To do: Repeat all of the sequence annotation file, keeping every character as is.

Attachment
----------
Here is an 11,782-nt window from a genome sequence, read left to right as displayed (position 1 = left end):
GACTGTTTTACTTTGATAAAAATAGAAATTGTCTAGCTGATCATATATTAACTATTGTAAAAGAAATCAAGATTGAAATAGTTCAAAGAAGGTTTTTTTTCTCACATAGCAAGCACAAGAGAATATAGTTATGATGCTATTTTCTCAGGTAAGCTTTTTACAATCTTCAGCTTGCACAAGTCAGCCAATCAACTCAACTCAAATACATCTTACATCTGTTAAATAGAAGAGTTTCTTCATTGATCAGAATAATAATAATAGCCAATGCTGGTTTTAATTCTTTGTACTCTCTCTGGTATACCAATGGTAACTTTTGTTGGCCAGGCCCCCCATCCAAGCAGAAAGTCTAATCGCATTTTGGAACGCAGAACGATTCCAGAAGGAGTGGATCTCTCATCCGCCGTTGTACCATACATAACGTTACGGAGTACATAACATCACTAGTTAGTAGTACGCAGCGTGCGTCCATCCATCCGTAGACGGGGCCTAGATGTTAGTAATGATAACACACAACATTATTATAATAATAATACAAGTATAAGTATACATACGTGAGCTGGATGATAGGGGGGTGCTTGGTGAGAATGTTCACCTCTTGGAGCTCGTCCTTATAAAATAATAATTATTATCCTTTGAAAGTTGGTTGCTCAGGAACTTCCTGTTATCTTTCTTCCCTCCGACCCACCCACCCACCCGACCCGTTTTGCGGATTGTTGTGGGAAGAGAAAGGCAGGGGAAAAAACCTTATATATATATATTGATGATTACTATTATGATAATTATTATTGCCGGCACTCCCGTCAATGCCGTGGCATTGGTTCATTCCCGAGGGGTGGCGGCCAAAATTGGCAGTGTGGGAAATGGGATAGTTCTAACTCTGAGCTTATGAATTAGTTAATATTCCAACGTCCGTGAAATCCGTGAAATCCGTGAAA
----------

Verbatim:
Here is an 11,782-nt window from a genome sequence, read left to right as displayed (position 1 = left end):
GACTGTTTTACTTTGATAAAAATAGAAATTGTCTAGCTGATCATATATTAACTATTGTAAAAGAAATCAAGATTGAAATAGTTCAAAGAAGGTTTTTTTTCTCACATAGCAAGCACAAGAGAATATAGTTATGATGCTATTTTCTCAGGTAAGCTTTTTACAATCTTCAGCTTGCACAAGTCAGCCAATCAACTCAACTCAAATACATCTTACATCTGTTAAATAGAAGAGTTTCTTCATTGATCAGAATAATAATAATAGCCAATGCTGGTTTTAATTCTTTGTACTCTCTCTGGTATACCAATGGTAACTTTTGTTGGCCAGGCCCCCCATCCAAGCAGAAAGTCTAATCGCATTTTGGAACGCAGAACGATTCCAGAAGGAGTGGATCTCTCATCCGCCGTTGTACCATACATAACGTTACGGAGTACATAACATCACTAGTTAGTAGTACGCAGCGTGCGTCCATCCATCCGTAGACGGGGCCTAGATGTTAGTAATGATAACACACAACATTATTATAATAATAATACAAGTATAAGTATACATACGTGAGCTGGATGATAGGGGGGTGCTTGGTGAGAATGTTCACCTCTTGGAGCTCGTCCTTATAAAATAATAATTATTATCCTTTGAAAGTTGGTTGCTCAGGAACTTCCTGTTATCTTTCTTCCCTCCGACCCACCCACCCACCCGACCCGTTTTGCGGATTGTTGTGGGAAGAGAAAGGCAGGGGAAAAAACCTTATATATATATATTGATGATTACTATTATGATAATTATTATTGCCGGCACTCCCGTCAATGCCGTGGCATTGGTTCATTCCCGAGGGGTGGCGGCCAAAATTGGCAGTGTGGGAAATGGGATAGTTCTAACTCTGAGCTTATGAATTAGTTAATATTCCAACGTCCGTGAAATCCGTGAAATCCGTGAAA